We’re going to take a look at five different black-and-red flags flown by countries all across the world today. I bet you didn’t realize that black is the least preferred flag color, despite the fact that red is the most common. Black is rarely seen on national flags, and even less frequently when only one other color is used, like red. The Albanian flag is the only national flag to exclusively include the color combination of black and red!
However, there are a few more national flags that use red and black prominently. In this post, we shall examine these specific flags. These banners may have seals and other multicolored emblems or designs. However, red and black remain the dominant colors in their design. This description applies to five different national flags, each of which we will explore below.
The Flag of Albania
On November 28, 1443, Albania’s national hero, Prince Skanderbeg (George Kastrioti), defied the Turks by raising his flag over the Kruj fortress. In 1468, after Skanderbeg’s death, the Ottoman Empire regained control of its mountainous realm. He was flying a crimson flag with the Albanian insignia, a black eagle, on it. The Albanian eagle has two heads, much like the eagle of the Byzantine Empire. On November 28, 1912, the Ottoman Empire fell. The red flag with the black double-headed eagle has been the official Albanian flag ever since.
The flag of the Republic of Albania is a red flag with a black double-headed eagle in the middle. The crimson denotes boldness, power, valor, and bloodshed, and the Eagle represents Albania’s independence as a nation.
The Flag of Angola
After achieving independence from Portugal on November 11, 1975, the flag of Angola was adopted. The MPLA fought other organizations for control of Angola after Portugal withdrew in November 1975, and on November 11 it declared the People’s Republic of Angola, which was recognized internationally. The new national flag’s center yellow motif and red and black lines made no secret of its ties to the ruling party. The national flag of Angola is comprised of two horizontal bands of red and black, with the Machete and Gear Emblem in gold, which features a five-pointed star within a half-gear wheel that has been slashed by a machete.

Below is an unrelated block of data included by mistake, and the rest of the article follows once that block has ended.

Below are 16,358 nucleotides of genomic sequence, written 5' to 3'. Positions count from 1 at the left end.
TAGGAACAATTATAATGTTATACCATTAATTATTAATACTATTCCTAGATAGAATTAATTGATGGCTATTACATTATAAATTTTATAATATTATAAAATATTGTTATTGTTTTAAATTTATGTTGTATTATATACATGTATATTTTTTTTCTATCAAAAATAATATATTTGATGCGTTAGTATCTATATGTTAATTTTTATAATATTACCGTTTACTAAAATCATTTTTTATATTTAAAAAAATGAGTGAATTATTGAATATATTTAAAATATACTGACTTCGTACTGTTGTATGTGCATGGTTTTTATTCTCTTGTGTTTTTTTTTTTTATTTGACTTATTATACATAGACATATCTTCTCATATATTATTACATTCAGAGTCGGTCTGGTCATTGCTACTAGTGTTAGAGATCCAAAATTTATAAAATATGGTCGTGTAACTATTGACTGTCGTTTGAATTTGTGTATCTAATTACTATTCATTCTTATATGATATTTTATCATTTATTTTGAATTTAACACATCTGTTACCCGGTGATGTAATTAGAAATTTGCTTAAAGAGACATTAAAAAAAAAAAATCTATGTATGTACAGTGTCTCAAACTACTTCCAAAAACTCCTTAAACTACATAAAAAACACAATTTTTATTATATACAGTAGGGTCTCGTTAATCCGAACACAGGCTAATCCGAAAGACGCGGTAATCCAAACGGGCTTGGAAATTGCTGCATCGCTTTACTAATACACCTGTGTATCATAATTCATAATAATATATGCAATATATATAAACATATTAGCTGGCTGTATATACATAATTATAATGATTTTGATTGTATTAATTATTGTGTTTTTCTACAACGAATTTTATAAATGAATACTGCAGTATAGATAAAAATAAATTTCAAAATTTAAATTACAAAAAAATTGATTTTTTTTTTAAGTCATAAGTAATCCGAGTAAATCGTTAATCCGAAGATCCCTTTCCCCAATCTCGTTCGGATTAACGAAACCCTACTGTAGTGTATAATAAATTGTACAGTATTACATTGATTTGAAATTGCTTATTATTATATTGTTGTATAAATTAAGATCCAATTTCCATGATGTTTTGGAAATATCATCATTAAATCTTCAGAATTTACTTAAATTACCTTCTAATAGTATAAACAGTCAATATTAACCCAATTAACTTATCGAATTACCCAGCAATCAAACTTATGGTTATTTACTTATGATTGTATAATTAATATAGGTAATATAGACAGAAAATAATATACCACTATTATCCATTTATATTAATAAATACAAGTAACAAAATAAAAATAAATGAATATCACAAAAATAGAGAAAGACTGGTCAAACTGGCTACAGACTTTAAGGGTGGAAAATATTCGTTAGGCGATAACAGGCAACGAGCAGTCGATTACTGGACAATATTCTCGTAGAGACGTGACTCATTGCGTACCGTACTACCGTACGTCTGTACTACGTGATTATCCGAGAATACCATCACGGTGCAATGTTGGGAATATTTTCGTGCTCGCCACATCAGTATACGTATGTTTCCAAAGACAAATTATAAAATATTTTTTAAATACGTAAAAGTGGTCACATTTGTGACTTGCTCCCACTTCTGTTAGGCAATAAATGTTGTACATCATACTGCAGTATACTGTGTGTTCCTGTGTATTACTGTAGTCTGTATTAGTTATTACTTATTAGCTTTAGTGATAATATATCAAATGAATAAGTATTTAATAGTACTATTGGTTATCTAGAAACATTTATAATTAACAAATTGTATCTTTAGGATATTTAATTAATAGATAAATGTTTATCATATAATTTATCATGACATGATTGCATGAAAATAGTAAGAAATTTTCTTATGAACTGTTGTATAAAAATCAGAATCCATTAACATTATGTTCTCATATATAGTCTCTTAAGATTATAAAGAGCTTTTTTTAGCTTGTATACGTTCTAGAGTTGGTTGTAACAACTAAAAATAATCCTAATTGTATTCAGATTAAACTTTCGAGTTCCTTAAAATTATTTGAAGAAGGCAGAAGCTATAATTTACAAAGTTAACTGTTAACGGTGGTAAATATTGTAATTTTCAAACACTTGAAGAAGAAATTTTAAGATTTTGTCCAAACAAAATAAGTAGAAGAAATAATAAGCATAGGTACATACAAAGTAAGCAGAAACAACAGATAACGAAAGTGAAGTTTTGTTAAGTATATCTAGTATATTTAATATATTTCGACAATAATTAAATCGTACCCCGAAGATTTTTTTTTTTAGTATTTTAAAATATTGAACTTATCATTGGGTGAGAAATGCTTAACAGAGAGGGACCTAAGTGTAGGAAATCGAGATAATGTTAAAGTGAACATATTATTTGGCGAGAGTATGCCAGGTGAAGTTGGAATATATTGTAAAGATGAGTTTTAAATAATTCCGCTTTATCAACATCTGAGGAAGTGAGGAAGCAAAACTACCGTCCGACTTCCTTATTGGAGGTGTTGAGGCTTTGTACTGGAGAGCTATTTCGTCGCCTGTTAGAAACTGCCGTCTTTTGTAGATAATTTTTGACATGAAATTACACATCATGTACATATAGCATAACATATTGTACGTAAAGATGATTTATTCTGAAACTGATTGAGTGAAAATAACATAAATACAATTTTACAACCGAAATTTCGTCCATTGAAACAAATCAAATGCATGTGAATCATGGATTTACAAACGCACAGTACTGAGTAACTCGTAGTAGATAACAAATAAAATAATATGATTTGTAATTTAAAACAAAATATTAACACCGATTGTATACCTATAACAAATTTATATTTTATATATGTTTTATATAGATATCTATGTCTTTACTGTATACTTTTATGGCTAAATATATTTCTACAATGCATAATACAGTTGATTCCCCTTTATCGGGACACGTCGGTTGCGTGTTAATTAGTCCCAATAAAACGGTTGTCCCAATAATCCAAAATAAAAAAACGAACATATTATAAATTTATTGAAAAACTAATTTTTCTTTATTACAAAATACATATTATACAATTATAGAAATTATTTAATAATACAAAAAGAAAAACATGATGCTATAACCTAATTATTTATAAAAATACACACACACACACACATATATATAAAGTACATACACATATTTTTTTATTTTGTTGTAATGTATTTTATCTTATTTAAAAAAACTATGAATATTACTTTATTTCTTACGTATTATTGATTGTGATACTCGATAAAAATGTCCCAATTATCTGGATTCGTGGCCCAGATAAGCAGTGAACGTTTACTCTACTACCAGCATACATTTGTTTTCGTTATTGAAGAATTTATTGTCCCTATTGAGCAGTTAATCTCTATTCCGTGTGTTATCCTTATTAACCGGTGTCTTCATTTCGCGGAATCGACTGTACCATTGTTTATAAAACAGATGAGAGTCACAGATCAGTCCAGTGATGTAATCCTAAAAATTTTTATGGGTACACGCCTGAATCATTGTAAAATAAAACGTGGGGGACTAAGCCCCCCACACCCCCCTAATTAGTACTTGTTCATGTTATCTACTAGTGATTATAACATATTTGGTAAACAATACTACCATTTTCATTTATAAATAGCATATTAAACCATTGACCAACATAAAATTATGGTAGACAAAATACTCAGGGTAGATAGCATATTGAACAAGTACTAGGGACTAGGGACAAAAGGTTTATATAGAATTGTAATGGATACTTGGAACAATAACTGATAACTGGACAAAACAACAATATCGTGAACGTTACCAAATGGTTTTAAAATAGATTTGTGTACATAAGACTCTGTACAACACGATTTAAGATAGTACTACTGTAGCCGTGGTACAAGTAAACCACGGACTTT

According to the Constitution of Angola, the crimson half of the flag represents the blood lost by Angolans during the war for independence, while the black half represents the continent of Africa. The emblem’s star stands for globalization and advancement, the cogwheel represents industrial employees, and the machete stands for agricultural workers. When put together, they look like the former Soviet Union flag’s hammer, sickle, and star.
The Flag of Papua New Guinea
On July 1, 1971, the flag of Papua New Guinea was formally established. A nationwide design competition held in early 1971 ultimately led to the selection of the winning design. Susan Karike, then 15 years old, was the winning designer. A bird-of-paradise flies from the right side of the Papua New Guinean flag, while five stars adorn the left in the shape of the southern cross. The flag features the colors red, yellow, white, and black, with the field of the flag being divided diagonally in half by the colors red and black.
Papua New Guinea’s location in the Southern Hemisphere is confirmed by the presence of the Southern Cross in the night sky. The national emblem, the Bird of Paradise, is a symbol of the country’s consolidation into a single entity. Red and black were formerly the dominant hues in traditional Native American artwork.
The Flag of Timor-Leste
One of East Timor’s official symbols is the national flag of Timor-Leste. In 2002, East Timor officially adopted its current flag. The flag hasn’t changed since it was first flown nine days after its independence from Portugal in 1975 when Indonesia invaded the country. The United Nations flag was dropped on May 19, 2002, and the flag was flown in the early hours of Independence Day the following day. The flag is red with two conjoined triangles, one black and one yellow, both based on the hoist side and extending to the center; in the center of the black triangle is a white five-pointed star.
In accordance with the East Timorese Constitution:
to symbolize “the vestiges of colonialism in East Timor’s history,” the yellow triangle is used on the East Timorese flag. The flag’s black triangle denotes “the obscurantism that needs to be overcome,” the flag’s red base depicts “the struggle for national liberation,” and the flag’s white star, or “the light that guides,” represents peace.
The Flag of Trinidad And Tobago
On May 31, 1962, a committee was formed to select a new Trinidad and Tobago flag. They ultimately chose the flag design of a renowned artist by the name of Carlisle Chang. Their choice was accepted on June 28, 1962, and formally adopted on August 31, 1962, after their independence from the UK. It was initially hoisted on Independence Day and is still in use today. Its design is a crimson field with a diagonal, black-edged white band from hoist to fly. It is one of the few national flags to have a diagonal line.
Its diagonal stripes and contrasting colors make it interesting. Black, white, and red symbolized the earth, water, fire, and the nation’s past, present, and future. Black also represented solidarity, strength, and purpose. White symbolized the nation’s two main islands, along with equality, and purity. Red symbolized the sun’s energy, the nation’s life, and the people’s friendliness and courage. The diagonal stripe had no explanation, but it was typical of the Caribbean’s innovative flag designs throughout the next couple of decades.
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